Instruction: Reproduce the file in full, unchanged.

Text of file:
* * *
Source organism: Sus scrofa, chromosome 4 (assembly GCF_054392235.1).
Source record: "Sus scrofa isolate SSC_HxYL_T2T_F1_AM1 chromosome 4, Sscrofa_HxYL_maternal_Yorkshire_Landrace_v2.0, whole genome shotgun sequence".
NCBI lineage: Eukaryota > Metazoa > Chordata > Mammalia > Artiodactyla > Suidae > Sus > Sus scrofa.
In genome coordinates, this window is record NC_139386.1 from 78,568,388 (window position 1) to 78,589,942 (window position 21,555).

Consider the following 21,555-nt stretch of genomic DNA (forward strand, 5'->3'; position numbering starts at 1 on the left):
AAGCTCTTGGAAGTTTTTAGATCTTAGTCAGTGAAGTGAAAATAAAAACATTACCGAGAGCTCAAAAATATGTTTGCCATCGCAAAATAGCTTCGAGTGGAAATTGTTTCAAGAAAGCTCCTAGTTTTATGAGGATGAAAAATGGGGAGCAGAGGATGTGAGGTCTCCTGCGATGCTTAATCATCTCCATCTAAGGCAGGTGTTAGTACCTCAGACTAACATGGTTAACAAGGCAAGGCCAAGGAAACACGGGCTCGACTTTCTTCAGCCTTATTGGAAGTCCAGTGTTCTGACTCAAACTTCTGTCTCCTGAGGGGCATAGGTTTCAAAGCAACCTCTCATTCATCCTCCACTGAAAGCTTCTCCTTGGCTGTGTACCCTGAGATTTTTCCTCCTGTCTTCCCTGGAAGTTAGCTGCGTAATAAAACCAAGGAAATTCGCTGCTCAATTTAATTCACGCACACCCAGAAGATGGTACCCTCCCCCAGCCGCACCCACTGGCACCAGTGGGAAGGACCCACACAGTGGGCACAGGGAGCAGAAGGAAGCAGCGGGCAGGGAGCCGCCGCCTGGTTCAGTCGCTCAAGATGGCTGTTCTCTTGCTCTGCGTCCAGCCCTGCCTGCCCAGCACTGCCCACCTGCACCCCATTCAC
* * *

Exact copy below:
Source organism: Sus scrofa, chromosome 4 (assembly GCF_054392235.1).
Source record: "Sus scrofa isolate SSC_HxYL_T2T_F1_AM1 chromosome 4, Sscrofa_HxYL_maternal_Yorkshire_Landrace_v2.0, whole genome shotgun sequence".
NCBI lineage: Eukaryota > Metazoa > Chordata > Mammalia > Artiodactyla > Suidae > Sus > Sus scrofa.
In genome coordinates, this window is record NC_139386.1 from 78,568,388 (window position 1) to 78,589,942 (window position 21,555).

Consider the following 21,555-nt stretch of genomic DNA (forward strand, 5'->3'; position numbering starts at 1 on the left):
AAGCTCTTGGAAGTTTTTAGATCTTAGTCAGTGAAGTGAAAATAAAAACATTACCGAGAGCTCAAAAATATGTTTGCCATCGCAAAATAGCTTCGAGTGGAAATTGTTTCAAGAAAGCTCCTAGTTTTATGAGGATGAAAAATGGGGAGCAGAGGATGTGAGGTCTCCTGCGATGCTTAATCATCTCCATCTAAGGCAGGTGTTAGTACCTCAGACTAACATGGTTAACAAGGCAAGGCCAAGGAAACACGGGCTCGACTTTCTTCAGCCTTATTGGAAGTCCAGTGTTCTGACTCAAACTTCTGTCTCCTGAGGGGCATAGGTTTCAAAGCAACCTCTCATTCATCCTCCACTGAAAGCTTCTCCTTGGCTGTGTACCCTGAGATTTTTCCTCCTGTCTTCCCTGGAAGTTAGCTGCGTAATAAAACCAAGGAAATTCGCTGCTCAATTTAATTCACGCACACCCAGAAGATGGTACCCTCCCCCAGCCGCACCCACTGGCACCAGTGGGAAGGACCCACACAGTGGGCACAGGGAGCAGAAGGAAGCAGCGGGCAGGGAGCCGCCGCCTGGTTCAGTCGCTCAAGATGGCTGTTCTCTTGCTCTGCGTCCAGCCCTGCCTGCCCAGCACTGCCCACCTGCACCCCATTCAC